Dear Rachel,

One of the managers I work for in my company lambasted me in front of my boss and my colleagues for a mistake I made. He attacked me verbally, saying things that were vicious and untrue. To make it worse, nobody stopped him. I was very upset! Later, I wanted him to apologize to me, but he wouldn’t.

I’m feeling angry and powerless. What can I do?

Please help me,

Dissatisfied


Dear Dissatisfied,

The situation you describe is certainly uncomfortable and unfair. I was very upset!There is no excuse for bullying or embarrassing another person. The Talmud equates publicly humiliating someone to murder,1 so you are in the right to feel violated. And he is wrong to have misused his position as your superior. I believe we should all have a no-tolerance policy for verbally or physically attacking someone in a weaker or subordinate position. It has lifelong ramifications for both the victim and the bully, both emotionally and spiritually.

You write, “To make it worse, nobody stopped him.” The Torah tells us we are not supposed to “stand by our neighbor’s blood.” No one is allowed to stand by and watch someone else be hurt or embarrassed.2 There is no excuse for bullying or embarrassing another personMany children (and adults) who are bullied suffer a double blow: First, the attack (physical or verbal) by the aggressor; and second, not being protected by parents, teachers or other people in authority, and in this instance, your boss. This can leave a deep scar and undermine trust and security.

Remember that even if you feel no one else is protecting you, you can be sure that G‑d is, and He records every incident, what everyone says and what everyone does. And He is the true Judge.

You ask what you should do. Here’s what you can’t do:

1. You can’t force someone to apologize to you. While I commend you for trying to facilitate a peaceful resolution, an apology has to be given fullheartedly by the person who hurt you. The only person you can control is yourself.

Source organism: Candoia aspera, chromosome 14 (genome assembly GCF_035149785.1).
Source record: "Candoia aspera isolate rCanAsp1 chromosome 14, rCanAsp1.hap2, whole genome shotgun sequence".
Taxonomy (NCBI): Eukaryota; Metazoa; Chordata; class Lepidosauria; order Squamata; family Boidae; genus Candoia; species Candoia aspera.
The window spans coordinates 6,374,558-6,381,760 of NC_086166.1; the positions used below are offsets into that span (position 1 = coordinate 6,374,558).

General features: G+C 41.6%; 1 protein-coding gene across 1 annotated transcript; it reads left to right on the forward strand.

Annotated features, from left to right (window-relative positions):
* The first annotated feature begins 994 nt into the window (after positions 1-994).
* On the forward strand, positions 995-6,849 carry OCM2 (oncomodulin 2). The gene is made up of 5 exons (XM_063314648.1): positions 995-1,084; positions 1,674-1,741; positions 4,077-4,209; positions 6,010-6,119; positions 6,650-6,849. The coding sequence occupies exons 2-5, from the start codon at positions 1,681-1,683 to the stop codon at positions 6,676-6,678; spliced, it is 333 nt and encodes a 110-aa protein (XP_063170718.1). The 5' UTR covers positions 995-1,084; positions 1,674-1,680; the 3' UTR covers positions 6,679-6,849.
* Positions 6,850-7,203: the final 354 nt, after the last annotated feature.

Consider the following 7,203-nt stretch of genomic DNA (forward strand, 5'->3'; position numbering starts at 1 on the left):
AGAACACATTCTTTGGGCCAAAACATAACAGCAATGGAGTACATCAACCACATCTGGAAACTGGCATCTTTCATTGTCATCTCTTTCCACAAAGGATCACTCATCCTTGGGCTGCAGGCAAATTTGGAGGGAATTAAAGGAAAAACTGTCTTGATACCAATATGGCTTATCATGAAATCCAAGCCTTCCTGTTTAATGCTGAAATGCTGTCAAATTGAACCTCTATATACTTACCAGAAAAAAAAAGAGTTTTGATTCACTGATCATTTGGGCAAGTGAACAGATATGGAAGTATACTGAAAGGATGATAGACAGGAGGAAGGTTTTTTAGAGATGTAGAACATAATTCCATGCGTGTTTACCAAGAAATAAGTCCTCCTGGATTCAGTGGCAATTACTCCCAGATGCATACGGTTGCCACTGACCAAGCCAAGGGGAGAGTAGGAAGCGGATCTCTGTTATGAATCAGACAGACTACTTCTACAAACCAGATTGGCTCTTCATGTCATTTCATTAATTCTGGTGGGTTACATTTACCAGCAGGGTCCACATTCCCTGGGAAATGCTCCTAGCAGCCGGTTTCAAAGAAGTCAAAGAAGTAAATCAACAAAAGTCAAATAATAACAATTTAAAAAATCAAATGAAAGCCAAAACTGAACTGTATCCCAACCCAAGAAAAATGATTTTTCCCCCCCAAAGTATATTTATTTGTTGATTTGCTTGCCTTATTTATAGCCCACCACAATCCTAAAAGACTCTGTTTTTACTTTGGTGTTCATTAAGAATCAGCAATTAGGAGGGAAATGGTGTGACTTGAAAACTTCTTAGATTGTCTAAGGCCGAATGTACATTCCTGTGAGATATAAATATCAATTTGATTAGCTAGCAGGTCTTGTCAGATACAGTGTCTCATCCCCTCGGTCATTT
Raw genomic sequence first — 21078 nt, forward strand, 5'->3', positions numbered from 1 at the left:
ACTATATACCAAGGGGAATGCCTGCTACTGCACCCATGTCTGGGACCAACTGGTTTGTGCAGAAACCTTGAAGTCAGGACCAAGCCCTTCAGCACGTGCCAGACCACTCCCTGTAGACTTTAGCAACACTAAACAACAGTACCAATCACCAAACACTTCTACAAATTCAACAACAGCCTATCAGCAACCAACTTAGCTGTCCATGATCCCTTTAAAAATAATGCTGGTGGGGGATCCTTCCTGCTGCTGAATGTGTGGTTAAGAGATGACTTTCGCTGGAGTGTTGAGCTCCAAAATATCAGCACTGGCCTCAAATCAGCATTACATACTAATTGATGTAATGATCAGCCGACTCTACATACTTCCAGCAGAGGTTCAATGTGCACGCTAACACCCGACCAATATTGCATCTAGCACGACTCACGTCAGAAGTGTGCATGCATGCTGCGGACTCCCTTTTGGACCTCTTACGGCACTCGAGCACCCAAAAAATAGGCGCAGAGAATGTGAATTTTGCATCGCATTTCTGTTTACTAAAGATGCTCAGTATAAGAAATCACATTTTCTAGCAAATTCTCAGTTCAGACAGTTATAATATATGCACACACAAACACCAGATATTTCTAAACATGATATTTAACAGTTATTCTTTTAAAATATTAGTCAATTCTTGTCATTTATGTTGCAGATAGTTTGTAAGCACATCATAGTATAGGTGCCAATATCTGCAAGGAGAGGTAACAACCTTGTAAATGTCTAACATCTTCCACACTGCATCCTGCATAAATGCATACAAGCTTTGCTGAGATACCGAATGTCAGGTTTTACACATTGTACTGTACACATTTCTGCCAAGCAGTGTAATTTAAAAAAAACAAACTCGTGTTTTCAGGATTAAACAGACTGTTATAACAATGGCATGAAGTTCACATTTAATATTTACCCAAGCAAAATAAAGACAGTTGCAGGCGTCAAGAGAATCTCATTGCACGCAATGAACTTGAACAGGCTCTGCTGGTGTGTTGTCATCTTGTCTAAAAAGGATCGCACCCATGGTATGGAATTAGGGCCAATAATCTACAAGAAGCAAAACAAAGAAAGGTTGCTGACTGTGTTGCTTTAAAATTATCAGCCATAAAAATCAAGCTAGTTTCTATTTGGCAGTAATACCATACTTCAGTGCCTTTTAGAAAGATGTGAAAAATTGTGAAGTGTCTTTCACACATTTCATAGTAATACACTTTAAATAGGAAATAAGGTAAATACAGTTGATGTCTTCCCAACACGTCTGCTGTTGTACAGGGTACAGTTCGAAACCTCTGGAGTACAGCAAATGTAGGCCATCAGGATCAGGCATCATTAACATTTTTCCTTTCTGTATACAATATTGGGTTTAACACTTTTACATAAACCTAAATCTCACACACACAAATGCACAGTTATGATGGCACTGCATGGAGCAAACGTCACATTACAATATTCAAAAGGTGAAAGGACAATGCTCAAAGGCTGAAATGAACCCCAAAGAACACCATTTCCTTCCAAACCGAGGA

2. You can’t take revenge. While Judaism certainly allows you to protect yourself, justice must be pursued justly, and Jewish law prohibits taking revenge.3 G‑d doesn’t want us compromising our own behavior because someone else has chosen to behave wrongly. We are supposed to emulate the people who are on a spiritually higher level, not the other way around.

3. You can’t hold a grudge. It is in your best interest to forgive your manager and move on, especially if you have to work with him on a daily basis. He obviously has some spiritual work to do, and you can’t do it for him. And like many people who bully others, he may be suffering from stressors that you don’t know of. Holding onto the resentment will only cause the poison to remain inside you. And G‑d judges you the way you judge others, so if you want G‑d’s forgiveness, you also must forgive.

So, what can you do? The Talmud tell us that one who does not respond to insults or humiliation, and instead remains quiet, will be rewarded in the world to come.4

Judaism does not have a turn-the-other-cheek policy. However, if you have no better alternative, stoically accepting suffering atones for one’s sins, builds character, and has tremendous power in the spiritual realm.Judaism puts tremendous emphasis on integrity

If this behavior continues, speak to your boss about the possibility of having less contact with this particular manager. If that is not possible, try to be polite but as distant as possible, while being careful not to do an inferior job. Judaism puts tremendous emphasis on integrity.

Use this experience to help remind yourself to be more patient and respectful of others and, if you’re in a position to do so, to protect others who are vulnerable from unfair treatment.

Wishing you a pleasant and harmonious working environment.

Rachel